JÁN Slota, chairman of the Slovak National Party (SNS), has moved to abolish the Nation's Memory Institute (ÚPN) several days after the Slovak media published information about him that was based on material obtained from the institute.
The ÚPN makes archived files from the communist secret police (ŠtB) available to the public. Slota's files include allegations that in the early 1970s he crossed the border into Austria and that he was once involved in a shoplifting incident.
Another coalition member, the Movement for a Democratic Slovakia (HZDS) also approves of the abolition of the ÚPN. Its chairman, former prime minister Vladimír Mečiar, has opposed the ÚPN since it was founded. But members of Smer, the senior coalition party, are divided on the issue.
The proposed amendment asserts that the institute "has not been fulfilling the social function and roles stipulated by the Act on the Nation's Memory". The bill would abolish the ÚPN by January 1 of next year. The ŠtB files and other documents would then be administered by the Military Historical Institute.
Rafael Rafaj, the vice-chairman of the SNS parliamentary club and one of the co-authors of the bill, told the public Slovak Radio (SRo) on April 24 that the five-year-old Act on the ÚPN was already obsolete.
"The original purpose of uncovering the spying practices of the criminal organisation ŠtB has not been fulfilled, while victims mentioned in the archives were often made out to be perpetrators," Rafaj claimed.
"Moreover, the ÚPN lacks files from eastern Slovakia, so the principle of equal treatment has been violated here," he added.
According to the ŠtB files, Slota left Czechoslovakia for Austria for a few days in 1971. Additionally, he and his friend Jozef Rendek allegedly shoplifted from a fabrics store in the village of Koš, near Prievidza. Later, Rendek was sentenced for various thefts and robberies. Slota's files were found in Rendek's documentation.
Slota has refused to comment on the incident.
Ivan Petranský, head of the Board of Trustees of the ÚPN, sharply protested the SNS proposal. He considers abolition of the institute, which handles crimes of the communist and fascist regimes, a step back in attempts to cope with the totalitarian era.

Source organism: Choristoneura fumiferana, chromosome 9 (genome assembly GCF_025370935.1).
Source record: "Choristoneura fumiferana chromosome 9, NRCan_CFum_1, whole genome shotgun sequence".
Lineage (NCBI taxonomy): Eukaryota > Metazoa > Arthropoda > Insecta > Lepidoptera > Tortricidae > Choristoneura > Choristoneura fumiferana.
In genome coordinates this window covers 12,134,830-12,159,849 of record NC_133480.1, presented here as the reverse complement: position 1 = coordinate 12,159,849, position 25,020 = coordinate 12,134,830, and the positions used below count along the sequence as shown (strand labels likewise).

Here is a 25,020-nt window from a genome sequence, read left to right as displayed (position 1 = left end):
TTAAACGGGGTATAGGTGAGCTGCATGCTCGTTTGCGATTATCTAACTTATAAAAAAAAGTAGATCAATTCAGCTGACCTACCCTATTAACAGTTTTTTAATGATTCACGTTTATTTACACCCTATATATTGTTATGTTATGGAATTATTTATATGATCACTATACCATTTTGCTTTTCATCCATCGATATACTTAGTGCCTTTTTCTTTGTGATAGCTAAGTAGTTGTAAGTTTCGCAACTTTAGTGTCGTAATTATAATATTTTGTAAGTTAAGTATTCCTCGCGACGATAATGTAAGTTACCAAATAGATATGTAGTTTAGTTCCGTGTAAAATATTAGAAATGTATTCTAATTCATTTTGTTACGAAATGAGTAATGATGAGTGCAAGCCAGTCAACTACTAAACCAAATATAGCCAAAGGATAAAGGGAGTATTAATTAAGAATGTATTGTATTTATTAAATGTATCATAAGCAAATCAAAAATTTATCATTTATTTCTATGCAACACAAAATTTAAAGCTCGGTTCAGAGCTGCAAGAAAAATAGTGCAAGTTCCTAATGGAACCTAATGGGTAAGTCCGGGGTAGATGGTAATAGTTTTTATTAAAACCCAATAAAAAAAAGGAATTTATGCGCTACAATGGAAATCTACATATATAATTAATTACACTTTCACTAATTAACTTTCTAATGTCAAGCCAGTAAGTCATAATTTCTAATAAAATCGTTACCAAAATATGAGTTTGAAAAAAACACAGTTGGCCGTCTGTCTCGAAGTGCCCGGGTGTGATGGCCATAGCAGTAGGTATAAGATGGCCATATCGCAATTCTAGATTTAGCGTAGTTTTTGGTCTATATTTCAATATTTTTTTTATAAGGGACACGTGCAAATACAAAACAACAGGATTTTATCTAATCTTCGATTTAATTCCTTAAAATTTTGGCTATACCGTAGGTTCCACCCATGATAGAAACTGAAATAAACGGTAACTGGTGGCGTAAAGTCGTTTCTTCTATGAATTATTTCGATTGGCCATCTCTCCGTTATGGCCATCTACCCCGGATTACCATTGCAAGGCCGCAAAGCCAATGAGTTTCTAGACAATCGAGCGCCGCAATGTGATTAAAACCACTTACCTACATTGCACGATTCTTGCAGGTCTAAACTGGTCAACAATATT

Petranský also refused the claim of SNS MPs that the ÚPN was not fulfilling its function. He pointed out that the institute had made many ŠtB documents accessible to the public and that it had recently produced several films and publications about the communist era.
Ironically, Petranský was appointed to head the ÚPN by the SNS.
Petranský refused to comment on speculation that some politicians or businessmen feel embarrassed by materials that were found in the ÚPN and later published.
"But the institute's activity could be dangerous to the careers of anyone found to have collaborated with the communist regime in any way," Petranský further said.
Asked by The Slovak Spectator whether the ÚPN owned other materials that could be dangerous for current top political representatives, top managers, or businessmen, Petranský answered that the ÚPN had not yet comprehensively indexed all its documents.
"For now, we cannot assess what else might be found there," he stressed to The Slovak Spectator.
Petranský also said that Mečiar told him two weeks ago that the ÚPN was in jeopardy.
"He asked me to visit him at the HZDS headquarters, citing the dissolution of the ÚPN as the reason for the meeting," Petranský recalled.
"Due to the issue and meeting site proposed, I refused," he continued. "Mr. Mečiar later told me over the phone that he would dissolve the ÚPN through an act of law."